My Editor


Jim Abbott

Jim Abbott

“I would follow him to Hell; and that’s no small thing to say, for I think him capable of going there.”
–Alexander Dumas, “Twenty Years After”

I thought of Jim Abbott the first time I read that quote, while I was still working for him at The Enterprise-Tocsin newspaper in Indianola.

To be sure, in the best possible way — that Jim would be willing and able to burst through the gates of Hell itself in the fulfillment of his duties as editor and publisher of the community newspaper. And if he had, I would have followed. To watch him, you would think there could be no higher calling.

Jim was my first boss after college; he hired me straight out of Ole Miss journalism school, giving a rookie reporter his first break. I spent five of the next six years working for him — when I left after a couple of years to have a badly ended adventure elsewhere, he welcomed the prodigal reporter back home with open arms.

But he was more than my editor and publisher. He was a mentor. He was a second father. He was a friend. He and his wife, Cynthia, The E-T’s office manager, took amazing care of me during some rather interesting years of my life. I was born in Huntsville and graduated from high school here, but in a lot of ways, I grew up in Indianola. And Jim and Cynthia were a big part of that.

To say Jim was one of a kind would be based on my limited experience with editors, but I can say there aren’t many like him out there anymore. To me, he was a legend from a bygone age. For Jim, there was no question which word was more important in the phrase, “newspaper business,” and that was the main way he differed from too much of the rest of the industry, in my opinion.

Jim made The E-T work financially, but he did so in a way that was completely opaque. Unlike other papers, I never heard the term EBITDA at The Enterprise-Tocsin. Ad ratio was important only because it determined how we laid out news pages. We never ever compromised coverage in the face of financial concerns.

For Jim, the newspaper was about news. Period. And, more than that, it was about serving the community. Jim Abbott was part owner of The Enterprise-Tocsin, which gave him the freedom to run the paper the way he wanted. And the way he wanted recognized a higher truth that is all but forgotten today — Jim may have owned the paper, but it belonged to the community. The E-T long predated him, and now continues without him. But it always has, and God willing always will, served the people of Indianola. And Jim understood that in a way few newspaper owners seem to.

And that focus made it a pleasure to work for him.

I can’t tell you all the ways I’m a better person for having worked for Jim Abbott. I’m a better reporter, a fact that matters little in my post-newspaper days. I’m a better writer, a fact that is still very relevant. I’m far more fearless, more willing to do what it takes to do what needs to be done. I understand that people are just people — when you’re a 21-year-old kid making chump change fresh out of college, and you’re expected to go toe-to-toe with the mayor or whoever and come out ahead, you have to understand that, ultimately, the person on one side of the desk is no better than the one on the other. I learned loyalty … what it means to give everything for something you believe in. If Jim had one fault, it was that — he was willing to give all of himself, all of Cynthia, all of his family, all of his staff, and more for the sake of the cause. But he believed in it, and he made it easy to believe in.

If Jim had two faults, it was that he could be tough to work for. Before I started, the last two people to hold my job had been there, combined, for five months. He had his style of running the paper, and that was who he was. It either worked for you, or it didn’t. And for me, it did. Oh, gracious, it did. I respected him. A lot.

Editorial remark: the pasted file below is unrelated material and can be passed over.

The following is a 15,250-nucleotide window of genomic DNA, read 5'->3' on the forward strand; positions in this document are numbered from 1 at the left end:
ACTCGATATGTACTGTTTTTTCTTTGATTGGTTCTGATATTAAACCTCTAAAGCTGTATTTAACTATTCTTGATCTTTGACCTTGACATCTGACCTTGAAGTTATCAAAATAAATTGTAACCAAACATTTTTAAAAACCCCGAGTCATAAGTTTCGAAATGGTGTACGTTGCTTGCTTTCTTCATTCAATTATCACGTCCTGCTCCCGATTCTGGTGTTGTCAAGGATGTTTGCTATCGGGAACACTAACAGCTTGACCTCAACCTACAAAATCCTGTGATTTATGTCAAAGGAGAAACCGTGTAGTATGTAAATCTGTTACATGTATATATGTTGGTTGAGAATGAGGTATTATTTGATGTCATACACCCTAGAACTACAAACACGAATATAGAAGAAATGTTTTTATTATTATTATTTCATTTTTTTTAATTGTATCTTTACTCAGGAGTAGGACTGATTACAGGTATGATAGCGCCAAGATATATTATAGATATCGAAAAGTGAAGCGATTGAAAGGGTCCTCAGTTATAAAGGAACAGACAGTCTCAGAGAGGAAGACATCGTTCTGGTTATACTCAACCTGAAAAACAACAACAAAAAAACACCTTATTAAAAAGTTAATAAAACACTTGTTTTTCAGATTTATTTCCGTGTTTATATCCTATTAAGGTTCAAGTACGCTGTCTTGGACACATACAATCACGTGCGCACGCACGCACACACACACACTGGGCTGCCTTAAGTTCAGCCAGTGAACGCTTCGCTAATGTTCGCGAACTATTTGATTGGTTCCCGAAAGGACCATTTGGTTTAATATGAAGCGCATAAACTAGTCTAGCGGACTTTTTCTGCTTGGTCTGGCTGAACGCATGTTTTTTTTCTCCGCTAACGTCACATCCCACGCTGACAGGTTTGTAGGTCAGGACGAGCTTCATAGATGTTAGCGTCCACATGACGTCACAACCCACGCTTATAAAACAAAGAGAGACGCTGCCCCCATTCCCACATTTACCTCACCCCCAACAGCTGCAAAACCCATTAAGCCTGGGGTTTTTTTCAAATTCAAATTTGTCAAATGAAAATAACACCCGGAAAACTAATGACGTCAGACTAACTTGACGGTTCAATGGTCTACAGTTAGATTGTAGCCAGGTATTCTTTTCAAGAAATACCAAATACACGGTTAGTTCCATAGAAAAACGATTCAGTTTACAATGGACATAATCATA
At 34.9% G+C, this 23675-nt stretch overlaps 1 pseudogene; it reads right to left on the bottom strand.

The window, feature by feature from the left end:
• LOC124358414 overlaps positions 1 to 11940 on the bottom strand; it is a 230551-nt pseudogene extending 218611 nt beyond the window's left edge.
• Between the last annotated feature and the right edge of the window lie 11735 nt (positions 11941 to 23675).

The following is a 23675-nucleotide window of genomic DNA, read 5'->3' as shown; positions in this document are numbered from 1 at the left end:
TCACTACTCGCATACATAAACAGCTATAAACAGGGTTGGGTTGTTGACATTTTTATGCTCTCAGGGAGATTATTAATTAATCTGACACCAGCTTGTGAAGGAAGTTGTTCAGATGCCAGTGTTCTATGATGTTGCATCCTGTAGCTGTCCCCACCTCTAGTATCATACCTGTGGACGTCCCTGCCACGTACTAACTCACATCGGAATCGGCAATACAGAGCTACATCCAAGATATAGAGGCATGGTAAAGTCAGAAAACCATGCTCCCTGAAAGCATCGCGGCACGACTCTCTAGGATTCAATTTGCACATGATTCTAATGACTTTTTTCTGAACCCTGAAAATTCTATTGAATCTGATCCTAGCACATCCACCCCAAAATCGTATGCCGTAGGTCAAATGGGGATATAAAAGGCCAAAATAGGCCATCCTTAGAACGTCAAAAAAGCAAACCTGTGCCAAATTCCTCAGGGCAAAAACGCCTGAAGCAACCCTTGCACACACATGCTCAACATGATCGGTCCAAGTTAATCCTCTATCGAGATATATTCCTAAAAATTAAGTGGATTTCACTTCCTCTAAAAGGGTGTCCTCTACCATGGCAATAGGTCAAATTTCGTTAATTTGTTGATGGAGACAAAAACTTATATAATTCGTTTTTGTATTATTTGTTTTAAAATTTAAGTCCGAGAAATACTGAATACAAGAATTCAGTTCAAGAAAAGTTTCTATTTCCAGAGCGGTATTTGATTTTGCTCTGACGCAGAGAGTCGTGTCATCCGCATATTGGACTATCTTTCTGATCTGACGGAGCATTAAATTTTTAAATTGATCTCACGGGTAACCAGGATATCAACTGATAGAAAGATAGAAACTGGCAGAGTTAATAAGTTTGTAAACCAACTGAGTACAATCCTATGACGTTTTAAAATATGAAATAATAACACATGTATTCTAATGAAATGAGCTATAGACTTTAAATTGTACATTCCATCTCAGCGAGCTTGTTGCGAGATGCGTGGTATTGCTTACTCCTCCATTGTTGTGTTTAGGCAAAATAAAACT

Tomorrow night, I’m going to go see Jim Abbott inducted into the Mississippi Press Association Hall of Fame, a recognition that is extremely well-deserved. I don’t know if I’ll even get to talk to him, if he’ll even know I was there. But it will be an honor to be in the audience, regardless.

Stop The Presses!


“Well now, everything dies, baby that’s a fact.
But maybe everything that dies someday comes back.”

–Bruce Springsteen, “Atlantic City”

I’m a firm believer that, to be nerdy for a moment, as Spock said, “There are always possibilities.”

And, more to the point, I’m loathe to believe in endings. The idea that I’ll never go back somewhere again, or that I’ll never see someone again is anathema to me, short of death or other major permanent changes. But my pastor exemplifies that for me — we’ve parted ways “for good” at least two or three times when we moved on from particular points in life, and yet God keeps bringing our paths back together. Or the friend that I spent an afternoon with last year for the first time in roughly two decades. Or …

So it’s very odd to me that it feels like Friday will be a last hurrah.

I’m going to drive down that day to Biloxi, Miss., to attend the Mississippi Press Association. Since leaving Mississippi, I have known that, if there’s any justice at all, my former editor, Jim Abbott, would be inducted into the MPA Hall of Fame, and that, if there were any way at all for it to happen, that I would be there for his induction. And on Friday, he will be, and I will be.

I haven’t been to the MPA Convention in eight years, and have been out of the newspaper game for almost seven. But even though I’m going this time as a non-member visitor, there’s still a sense of going back into that world one more time. And, like I said, one last time.

I’m looking forward to it. I haven’t even been in a newsroom in years, so it really will be reconnecting with the past. I looked at the list of registrants, and there are a few familiar names there. But even just the cameraderie and inside jokes should bring back memories. Should remind me of who I used to be, of the world I used to live in.

But the keywords there are “used to.” That’s very much the past now; a past with which I have increasingly little connection. I’m really looking forward to it, and it should be a lot of fun. But there really is a feeling that this will be the last time I can visit that world, at least with any sort of connection to it at all.

Part of that may be the fact that this event, in a way, honors Jim Abbott’s retirement, and part of me feels like, with him gone, that world no longer exists anyway. But part of me also feels like it’s been too long, like I’ve changed too much to ever really be that again, even just temporarily. And that’s a very weird feeling for me.

But I’ll do my best to enjoy the experience while it lasts.